Homo Narrans and the Science of the Word in Caribbean Fiction: The Radical Imagination in Jamaica Kincaid’s Autobiography of My Mother and Patrick Chamoiseau’s Texaco by Bedour Alagraa
    Vince Schleitwiler’s Strange Fruit of the Black Pacific: Imperialism’s Radical Justice and its Fugitives, review by Mark Redondo Villegas
  • Volume 4 - Issue 1 Contents Purchase This Issue

    Table of Contents, Volume 4 - Issue 1

    Introduction by the Journal Co-Editors, Eve Tuck and K. Wayne Yang
    Introduction to the Academy and What Can Be Done? by Ashon Crawley
    Subjunctively Inhabiting the University by Jigna Desai and Kevin P. Murphy
    Queer of Color Space-Making in and Beyond the Academic Industrial Complex by Paola Bacchetta, Fatima El-Tayeb, Jin Haritaworn, Jillian Hernandez, SA Smythe, Vanessa Thompson, and Tiffany Willoughby-Herard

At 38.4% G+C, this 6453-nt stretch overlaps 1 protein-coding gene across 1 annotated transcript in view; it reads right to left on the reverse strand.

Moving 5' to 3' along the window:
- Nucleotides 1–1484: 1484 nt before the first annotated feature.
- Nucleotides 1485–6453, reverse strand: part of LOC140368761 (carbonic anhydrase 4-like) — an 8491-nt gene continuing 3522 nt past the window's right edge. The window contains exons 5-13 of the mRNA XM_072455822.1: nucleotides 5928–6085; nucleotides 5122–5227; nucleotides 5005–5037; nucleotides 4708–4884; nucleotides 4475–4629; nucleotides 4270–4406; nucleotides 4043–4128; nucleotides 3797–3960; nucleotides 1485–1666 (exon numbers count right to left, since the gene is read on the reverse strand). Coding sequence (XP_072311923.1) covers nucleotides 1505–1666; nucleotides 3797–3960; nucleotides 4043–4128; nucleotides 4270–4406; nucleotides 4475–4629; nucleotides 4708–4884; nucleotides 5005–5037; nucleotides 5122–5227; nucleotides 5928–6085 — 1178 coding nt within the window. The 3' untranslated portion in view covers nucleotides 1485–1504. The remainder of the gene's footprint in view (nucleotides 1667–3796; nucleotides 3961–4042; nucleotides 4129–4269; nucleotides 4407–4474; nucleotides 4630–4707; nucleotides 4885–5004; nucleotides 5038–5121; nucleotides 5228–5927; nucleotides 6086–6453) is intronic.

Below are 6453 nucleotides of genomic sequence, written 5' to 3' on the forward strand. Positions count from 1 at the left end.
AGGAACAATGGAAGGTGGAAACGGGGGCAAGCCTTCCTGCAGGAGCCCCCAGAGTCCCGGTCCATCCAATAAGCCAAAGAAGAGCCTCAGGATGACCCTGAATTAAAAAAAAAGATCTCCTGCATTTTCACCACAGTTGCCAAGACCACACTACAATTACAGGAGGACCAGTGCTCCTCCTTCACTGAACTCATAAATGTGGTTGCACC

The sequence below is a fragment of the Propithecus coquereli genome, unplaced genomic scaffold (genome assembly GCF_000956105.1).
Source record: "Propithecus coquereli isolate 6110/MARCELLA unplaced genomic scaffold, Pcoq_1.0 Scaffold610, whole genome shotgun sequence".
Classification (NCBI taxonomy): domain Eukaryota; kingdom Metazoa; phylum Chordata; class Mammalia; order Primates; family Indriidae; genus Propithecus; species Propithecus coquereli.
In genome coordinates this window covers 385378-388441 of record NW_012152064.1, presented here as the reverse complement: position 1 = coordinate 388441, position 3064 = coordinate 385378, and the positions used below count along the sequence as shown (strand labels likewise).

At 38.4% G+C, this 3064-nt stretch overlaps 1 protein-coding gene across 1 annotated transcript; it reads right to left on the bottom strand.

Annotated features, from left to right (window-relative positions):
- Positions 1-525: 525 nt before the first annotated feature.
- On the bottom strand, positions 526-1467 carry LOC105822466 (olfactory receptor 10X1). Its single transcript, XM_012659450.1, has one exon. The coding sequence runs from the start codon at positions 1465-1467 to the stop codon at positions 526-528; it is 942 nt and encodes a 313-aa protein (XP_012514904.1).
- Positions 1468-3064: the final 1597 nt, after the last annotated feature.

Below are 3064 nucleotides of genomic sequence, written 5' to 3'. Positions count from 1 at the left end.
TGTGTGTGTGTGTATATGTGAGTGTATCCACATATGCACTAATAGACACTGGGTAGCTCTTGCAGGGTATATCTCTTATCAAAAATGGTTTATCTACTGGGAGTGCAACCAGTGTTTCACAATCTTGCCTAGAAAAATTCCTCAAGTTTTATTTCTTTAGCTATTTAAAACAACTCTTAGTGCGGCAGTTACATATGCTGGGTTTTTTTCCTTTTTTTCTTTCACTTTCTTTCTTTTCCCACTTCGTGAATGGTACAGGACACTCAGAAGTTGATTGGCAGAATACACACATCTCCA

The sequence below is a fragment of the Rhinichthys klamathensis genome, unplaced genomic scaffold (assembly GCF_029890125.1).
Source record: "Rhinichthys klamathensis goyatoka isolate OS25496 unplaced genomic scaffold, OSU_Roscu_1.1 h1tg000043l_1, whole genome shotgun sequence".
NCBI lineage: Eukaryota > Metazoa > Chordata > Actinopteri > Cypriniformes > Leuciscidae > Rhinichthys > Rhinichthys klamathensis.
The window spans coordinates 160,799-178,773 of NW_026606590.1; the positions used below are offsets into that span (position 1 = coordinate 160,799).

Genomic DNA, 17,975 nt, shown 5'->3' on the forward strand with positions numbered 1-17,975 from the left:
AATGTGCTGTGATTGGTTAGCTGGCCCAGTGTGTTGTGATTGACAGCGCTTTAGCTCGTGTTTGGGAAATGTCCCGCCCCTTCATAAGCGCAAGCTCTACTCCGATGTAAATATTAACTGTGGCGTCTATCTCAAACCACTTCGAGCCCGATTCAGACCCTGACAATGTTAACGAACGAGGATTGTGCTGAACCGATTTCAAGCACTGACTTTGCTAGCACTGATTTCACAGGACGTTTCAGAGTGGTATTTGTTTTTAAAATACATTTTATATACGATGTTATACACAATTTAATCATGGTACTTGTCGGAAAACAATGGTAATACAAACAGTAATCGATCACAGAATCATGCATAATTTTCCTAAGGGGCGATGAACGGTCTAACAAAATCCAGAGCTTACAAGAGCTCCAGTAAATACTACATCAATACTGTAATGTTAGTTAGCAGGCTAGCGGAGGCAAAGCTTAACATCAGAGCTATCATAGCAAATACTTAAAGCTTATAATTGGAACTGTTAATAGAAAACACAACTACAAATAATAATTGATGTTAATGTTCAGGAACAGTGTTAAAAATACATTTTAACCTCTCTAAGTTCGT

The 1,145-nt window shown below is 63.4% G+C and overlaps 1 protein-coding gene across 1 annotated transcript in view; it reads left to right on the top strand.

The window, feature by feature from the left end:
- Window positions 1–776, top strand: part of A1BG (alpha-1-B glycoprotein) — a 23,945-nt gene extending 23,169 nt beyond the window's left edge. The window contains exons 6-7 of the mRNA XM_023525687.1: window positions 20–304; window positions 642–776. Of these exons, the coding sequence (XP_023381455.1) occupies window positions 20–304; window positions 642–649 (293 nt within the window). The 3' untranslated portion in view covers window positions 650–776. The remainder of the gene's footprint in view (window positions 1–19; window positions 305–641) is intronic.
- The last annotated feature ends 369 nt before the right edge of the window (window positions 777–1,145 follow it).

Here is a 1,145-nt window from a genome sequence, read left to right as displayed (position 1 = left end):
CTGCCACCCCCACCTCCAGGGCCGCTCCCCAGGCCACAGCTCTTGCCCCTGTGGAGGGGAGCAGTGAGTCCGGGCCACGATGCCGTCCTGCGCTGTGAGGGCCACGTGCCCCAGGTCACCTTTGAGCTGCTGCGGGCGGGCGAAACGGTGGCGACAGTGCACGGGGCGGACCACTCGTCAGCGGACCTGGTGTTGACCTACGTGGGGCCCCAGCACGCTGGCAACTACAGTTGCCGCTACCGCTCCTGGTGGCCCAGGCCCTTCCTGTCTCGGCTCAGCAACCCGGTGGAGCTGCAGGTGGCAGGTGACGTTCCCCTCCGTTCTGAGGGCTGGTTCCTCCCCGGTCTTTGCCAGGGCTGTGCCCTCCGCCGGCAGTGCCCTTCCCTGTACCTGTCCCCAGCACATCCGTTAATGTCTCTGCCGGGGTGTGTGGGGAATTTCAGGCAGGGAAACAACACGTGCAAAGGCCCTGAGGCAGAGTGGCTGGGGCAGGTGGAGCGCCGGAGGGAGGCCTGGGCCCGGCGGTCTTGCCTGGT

More than “Two Worlds”: Black Feminist Theories of Difference in Relation by Lisa Kahaleole Hall
    American University Consensus and the Imaginative Power of Fiction by Courtney Moffett-Batteau
    The Order of Disciplinarity, The Terms of Silence by Joshua Myers
    Higher Education and the Im/possibility of Transformative Justice by Sharon Stein
    Robin D. G. Kelley and Fred Moten in Conversation, moderated by Afua Cooper and Rinaldo Walcott
    “Letters in Black, Care of Christina Sharpe”: Book Review of In The Wake: On Blackness and Being, review by Cornel Grey
  • Volume 3 - Issue 2 Contents Purchase This Issue

    Table of Contents, Volume 3 - Issue 2

    Journals Make Terrible Time Machines by Eve Tuck and K. Wayne Yang
    “The U.S. and Israel Make the Connections for Us”: Anti-Imperialism and Black-Palestinian Solidarity by Nadine Naber
    “What Feels More Than Feeling?”: Theorizing the Unthinkability of Black Affect by Tyrone S. Palmer
    Adopted: Trace, Blood, and Native Authenticity by Joseph M. Pierce
    Black and Native Visions of Self-Determination by Manu Vimalassery
    Feeling the Manilatown and Fillmore Blues: Al Robles’s Politics and Poetics of Place by Thea Quiray Tagle